1658 January 1. Daniel Trezevant was born in Authon-en-Perche, Beauce, France, and was baptized on March 20, 1658. He was a son of Theodore Trezevant (1640- ) and Susanne Menou (1640- ), who had married there on December 5, 1655.
1679 February 5. At age twenty-one he married Susanne Maulard ( - ), born in Chanceville, Beause, France, a daughter of Lubin Maulard ( - ) and Gabrielle Berou ( - ). They were married at the Protestant temple of Fontaine-sous-Premont in Ouerre. Antoine Poitevin, the step-father of the bride and head of the family, witnessed the marriage.
1680 Their son Mathieu was born in Mainthenon, Beauce, France, his baptism on May 30 witnessed by Antoine Poitevin. Daniel possibly did his apprenticeship as a weaver in Menthenon. The Poitevin and Trezevant families would stay together as they fled to England and then sailed for South Carolina.
1682 Daniel Trezevant Jr. was born in Maintenon, Beauce, France. He died in the province of South Carolina in 1706. A daughter Susanna Trezevant was also born there. She married Cornelius Pranpain in 1707 and died in South Carolina.
1684 Summer. A weaver by trade and a merchant in Bordeaux, at age twenty-six Daniel and his wife and young son fled France because of the persecution of the Huguenots. They sailed from Bordeaux to England. [See Van Ruymbeke p. 61 for typical routes to London.]
The main church of the refugees in London was that of Threadneedle St. and the family were apparently connected with it. When the refugees came over from France and applied to become members of the French churches here they were expected to bring with them their ‘temoignage.’ In theory no candidate was admitted to the congregation unless he brought his ‘temoignage’ with him, but in practice this was not always possible under the conditions. In the summer of 1684 Daniel Trezeuan and Susanne Molart (this could have been his wife’s maiden name?) brought their ‘temoignage’ from Coutumay, being the only people from Coutumay in this record. [Huguenot Society Notes]
1684 December. Daniel Trezevant, a member of the French Church (Huguenot), was admitted as a foreign journeyman and paid dues to the Weavers Company of London.
1685 Summer. Months before the Revocation of the Edict of Nantes on Oct. 22, 1685, the family sailed to Charles Town in the English colony of South Carolina. [See Van Ruymbeke, p. 64 for a typical route to South Carolina.]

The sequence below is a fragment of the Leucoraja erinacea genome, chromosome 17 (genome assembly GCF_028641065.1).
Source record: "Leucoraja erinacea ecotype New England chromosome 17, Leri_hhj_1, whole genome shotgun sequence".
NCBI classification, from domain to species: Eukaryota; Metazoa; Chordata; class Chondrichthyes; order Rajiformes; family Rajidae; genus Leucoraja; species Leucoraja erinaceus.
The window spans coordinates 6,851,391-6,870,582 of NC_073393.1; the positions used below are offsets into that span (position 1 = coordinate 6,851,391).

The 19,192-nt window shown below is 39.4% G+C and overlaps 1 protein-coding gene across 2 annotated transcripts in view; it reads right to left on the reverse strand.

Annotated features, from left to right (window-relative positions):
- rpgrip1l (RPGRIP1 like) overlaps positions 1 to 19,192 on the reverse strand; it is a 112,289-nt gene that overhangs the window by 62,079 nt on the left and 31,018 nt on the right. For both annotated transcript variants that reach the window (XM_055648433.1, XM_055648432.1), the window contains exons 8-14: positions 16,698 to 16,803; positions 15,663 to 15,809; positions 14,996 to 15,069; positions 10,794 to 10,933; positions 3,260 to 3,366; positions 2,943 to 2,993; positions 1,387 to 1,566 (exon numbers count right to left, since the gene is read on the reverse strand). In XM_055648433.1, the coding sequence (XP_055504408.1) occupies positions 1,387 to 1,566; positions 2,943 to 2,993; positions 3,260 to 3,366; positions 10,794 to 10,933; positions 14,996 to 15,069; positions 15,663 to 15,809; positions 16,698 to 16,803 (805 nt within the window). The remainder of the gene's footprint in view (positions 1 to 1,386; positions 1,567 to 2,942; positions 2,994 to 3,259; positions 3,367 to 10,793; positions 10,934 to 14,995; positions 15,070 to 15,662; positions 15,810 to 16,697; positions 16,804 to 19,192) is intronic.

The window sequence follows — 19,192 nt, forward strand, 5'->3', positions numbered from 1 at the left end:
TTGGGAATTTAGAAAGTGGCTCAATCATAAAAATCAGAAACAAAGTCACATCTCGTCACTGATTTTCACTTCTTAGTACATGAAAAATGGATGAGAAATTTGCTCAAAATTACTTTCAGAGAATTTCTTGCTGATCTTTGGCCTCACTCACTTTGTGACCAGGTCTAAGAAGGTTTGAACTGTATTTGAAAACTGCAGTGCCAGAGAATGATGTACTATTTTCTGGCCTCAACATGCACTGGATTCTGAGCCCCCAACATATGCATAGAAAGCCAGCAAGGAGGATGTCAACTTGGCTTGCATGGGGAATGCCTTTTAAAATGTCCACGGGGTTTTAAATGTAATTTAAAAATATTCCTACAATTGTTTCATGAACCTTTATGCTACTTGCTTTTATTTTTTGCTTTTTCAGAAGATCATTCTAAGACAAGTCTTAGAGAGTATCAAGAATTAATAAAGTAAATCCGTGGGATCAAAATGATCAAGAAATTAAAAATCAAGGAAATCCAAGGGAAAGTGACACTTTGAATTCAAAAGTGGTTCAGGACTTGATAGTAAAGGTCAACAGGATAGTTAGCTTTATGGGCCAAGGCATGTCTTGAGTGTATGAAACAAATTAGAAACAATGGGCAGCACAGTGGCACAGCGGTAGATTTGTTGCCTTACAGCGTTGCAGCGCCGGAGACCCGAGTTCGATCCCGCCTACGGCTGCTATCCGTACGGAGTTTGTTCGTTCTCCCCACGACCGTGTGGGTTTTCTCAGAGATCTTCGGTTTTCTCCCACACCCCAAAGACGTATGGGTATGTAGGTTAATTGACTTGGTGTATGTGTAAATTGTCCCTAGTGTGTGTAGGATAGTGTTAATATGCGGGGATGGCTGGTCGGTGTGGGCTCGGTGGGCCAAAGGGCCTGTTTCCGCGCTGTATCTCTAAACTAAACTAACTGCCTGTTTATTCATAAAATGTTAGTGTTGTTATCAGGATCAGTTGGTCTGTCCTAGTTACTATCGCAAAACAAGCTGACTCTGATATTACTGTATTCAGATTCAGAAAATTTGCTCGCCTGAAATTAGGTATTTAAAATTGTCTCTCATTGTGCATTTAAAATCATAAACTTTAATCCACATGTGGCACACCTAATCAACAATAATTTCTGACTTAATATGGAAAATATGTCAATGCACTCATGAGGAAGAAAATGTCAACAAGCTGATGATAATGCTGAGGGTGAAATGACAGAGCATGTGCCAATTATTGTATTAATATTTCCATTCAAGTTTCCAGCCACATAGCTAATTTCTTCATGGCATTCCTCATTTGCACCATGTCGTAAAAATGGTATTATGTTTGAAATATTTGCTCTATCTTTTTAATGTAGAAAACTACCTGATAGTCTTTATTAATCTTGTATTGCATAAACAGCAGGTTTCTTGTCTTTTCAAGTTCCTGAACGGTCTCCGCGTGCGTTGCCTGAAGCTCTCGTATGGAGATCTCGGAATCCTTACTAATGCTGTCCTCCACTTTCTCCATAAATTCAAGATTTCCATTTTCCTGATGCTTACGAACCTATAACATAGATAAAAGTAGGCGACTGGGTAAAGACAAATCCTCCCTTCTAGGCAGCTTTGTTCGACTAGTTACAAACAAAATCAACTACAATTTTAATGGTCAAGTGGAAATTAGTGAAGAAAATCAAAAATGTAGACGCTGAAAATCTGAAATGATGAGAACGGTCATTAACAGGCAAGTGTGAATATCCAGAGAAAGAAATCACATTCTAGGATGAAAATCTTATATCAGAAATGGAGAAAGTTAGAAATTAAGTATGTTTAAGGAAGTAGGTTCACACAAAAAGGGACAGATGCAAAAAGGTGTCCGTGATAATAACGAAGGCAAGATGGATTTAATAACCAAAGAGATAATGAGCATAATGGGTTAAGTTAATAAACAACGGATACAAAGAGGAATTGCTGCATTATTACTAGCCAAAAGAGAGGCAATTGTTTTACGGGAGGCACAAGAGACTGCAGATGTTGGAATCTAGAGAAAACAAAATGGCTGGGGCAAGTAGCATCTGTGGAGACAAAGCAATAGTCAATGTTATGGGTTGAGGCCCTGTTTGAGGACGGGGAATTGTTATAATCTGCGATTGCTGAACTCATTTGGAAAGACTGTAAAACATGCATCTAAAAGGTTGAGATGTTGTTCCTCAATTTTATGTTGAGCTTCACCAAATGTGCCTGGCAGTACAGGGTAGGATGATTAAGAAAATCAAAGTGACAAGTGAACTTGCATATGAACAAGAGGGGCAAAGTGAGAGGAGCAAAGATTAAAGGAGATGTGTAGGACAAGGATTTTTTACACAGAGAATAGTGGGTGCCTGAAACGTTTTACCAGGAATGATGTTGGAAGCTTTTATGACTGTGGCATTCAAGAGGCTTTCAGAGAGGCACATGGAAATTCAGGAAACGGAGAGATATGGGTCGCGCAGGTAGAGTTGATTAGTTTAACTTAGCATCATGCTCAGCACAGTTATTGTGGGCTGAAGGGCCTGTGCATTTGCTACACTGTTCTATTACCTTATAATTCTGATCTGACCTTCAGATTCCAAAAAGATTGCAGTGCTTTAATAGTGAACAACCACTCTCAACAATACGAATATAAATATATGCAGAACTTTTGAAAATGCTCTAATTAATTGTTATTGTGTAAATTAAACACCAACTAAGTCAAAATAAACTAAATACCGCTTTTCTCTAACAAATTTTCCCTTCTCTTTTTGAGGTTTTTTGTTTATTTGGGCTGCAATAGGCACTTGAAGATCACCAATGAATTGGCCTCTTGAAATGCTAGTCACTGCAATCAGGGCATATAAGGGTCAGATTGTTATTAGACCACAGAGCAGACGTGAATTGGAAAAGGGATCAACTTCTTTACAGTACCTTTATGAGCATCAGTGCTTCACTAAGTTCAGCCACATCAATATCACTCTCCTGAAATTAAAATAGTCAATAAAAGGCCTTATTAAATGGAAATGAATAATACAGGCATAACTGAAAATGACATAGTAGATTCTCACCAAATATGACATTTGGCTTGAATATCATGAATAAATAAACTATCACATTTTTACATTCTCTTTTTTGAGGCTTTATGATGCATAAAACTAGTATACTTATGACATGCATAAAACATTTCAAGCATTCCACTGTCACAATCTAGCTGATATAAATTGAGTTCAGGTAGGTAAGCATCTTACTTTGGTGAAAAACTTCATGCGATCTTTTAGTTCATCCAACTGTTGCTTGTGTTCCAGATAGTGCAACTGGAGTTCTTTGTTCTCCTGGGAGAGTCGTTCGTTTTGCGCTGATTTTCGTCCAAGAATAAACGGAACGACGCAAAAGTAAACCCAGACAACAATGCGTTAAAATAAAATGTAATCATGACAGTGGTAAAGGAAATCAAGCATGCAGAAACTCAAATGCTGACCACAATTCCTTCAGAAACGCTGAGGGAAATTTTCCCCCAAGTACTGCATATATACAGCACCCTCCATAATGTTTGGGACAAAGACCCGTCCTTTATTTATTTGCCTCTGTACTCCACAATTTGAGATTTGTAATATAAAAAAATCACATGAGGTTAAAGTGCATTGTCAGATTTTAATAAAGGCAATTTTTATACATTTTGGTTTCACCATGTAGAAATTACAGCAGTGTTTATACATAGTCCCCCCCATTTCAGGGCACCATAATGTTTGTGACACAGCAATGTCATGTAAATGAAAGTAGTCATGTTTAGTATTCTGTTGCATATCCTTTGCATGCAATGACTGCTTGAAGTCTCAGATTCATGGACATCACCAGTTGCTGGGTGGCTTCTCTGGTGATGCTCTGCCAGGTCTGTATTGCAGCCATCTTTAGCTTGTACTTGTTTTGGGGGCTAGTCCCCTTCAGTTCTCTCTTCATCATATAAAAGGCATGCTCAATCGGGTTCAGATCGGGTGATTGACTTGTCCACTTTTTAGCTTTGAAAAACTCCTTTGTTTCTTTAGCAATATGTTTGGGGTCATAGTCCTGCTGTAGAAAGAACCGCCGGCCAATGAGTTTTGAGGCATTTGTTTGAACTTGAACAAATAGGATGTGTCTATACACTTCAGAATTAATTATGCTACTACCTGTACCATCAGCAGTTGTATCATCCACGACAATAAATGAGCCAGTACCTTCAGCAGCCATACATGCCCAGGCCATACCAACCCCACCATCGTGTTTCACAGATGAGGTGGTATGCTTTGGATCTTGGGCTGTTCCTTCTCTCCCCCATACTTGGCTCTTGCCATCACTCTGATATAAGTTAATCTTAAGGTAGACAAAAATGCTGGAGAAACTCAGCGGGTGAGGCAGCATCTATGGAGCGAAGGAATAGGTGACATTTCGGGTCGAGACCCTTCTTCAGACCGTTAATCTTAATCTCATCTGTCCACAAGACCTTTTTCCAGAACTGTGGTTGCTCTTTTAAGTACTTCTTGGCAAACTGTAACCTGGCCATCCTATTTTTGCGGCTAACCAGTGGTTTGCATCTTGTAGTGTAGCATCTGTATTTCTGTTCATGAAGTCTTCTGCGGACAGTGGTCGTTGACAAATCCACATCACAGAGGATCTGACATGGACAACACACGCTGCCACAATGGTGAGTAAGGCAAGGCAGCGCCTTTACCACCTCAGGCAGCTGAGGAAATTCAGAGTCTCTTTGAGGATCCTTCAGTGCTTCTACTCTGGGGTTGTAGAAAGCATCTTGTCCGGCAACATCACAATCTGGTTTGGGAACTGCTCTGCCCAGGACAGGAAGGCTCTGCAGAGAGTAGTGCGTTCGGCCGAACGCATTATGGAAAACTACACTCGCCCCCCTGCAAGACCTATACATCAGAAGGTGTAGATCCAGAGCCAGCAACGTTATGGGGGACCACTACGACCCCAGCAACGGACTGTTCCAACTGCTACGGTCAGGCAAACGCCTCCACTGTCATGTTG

1685 October 6. From King James II, Daniel had accepted a grant of 180 acres of land along the Cooper River, so long as he would pay passage for himself and his family to settle it. Daniel was issued a warrant for the land and settled at Orange Quarter, Parish of St. Thomas and St. Denis, Berkeley County. [Harris, p. 237]
1685 A study of the passenger lists of the Richmond and Margaret further corroborates the familial dimension of the migration. . . . A significant proportion of Carolina Huguenots also emigrated in clusters of families. Some, usually from the same areas in France, met in London and decided to continue on to Carolina from there. In other cases related families from the same towns and socio-economic milieus migrated together all the way to Carolina from France via England. Archtypal examples of these interfamilial clusters are found in the migrations of . . . and the Poitevin-Dutarte-Trezevant groups.” [Van Ruymbeke, p. 85]
Soon after their arrival in the colony, these three families settled in the community of Orange Quarter, along the Cooper River. [Van Ruymbeke, p. 86]
Although individual Huguenots settled throughout the Carolina low country in the proprietary period, most congregated in four distinct original communities: Charleston, Orange Quarter, and Goose Creek, all in Berkeley County; and Santee in Craven County. [Van Ruymbeke, p. 105]
Much less in demand in the nascent South Carolina economy, the artisans who worked in the textile industry formed a homogeneous subgroup. Most of them were weavers, and many came from the same areas in France. Antoine Poitevin and Antoine Jr., Daniel Trezevant and Daniel Jr., and Pierre Dutartre, for example, were all weavers from the province of Beauce. Unlike the tanners and shammy dressers sought by the Indian traders, weavers, if they could practice their trade, sold their production locally only, most likely to their neighbors. In 1708 Pierre Dutartre and Daniel Trezevant Jr. wove and spun silk and wool into woofs, kerchiefs, and caps for their neighbor Nicolas de Longuemare Jr. Most weavers acquired land and switched to farming but, for a while at least kept weaving as a minor secondary activity. [Van Ruymbeke, pp. 79-80 ]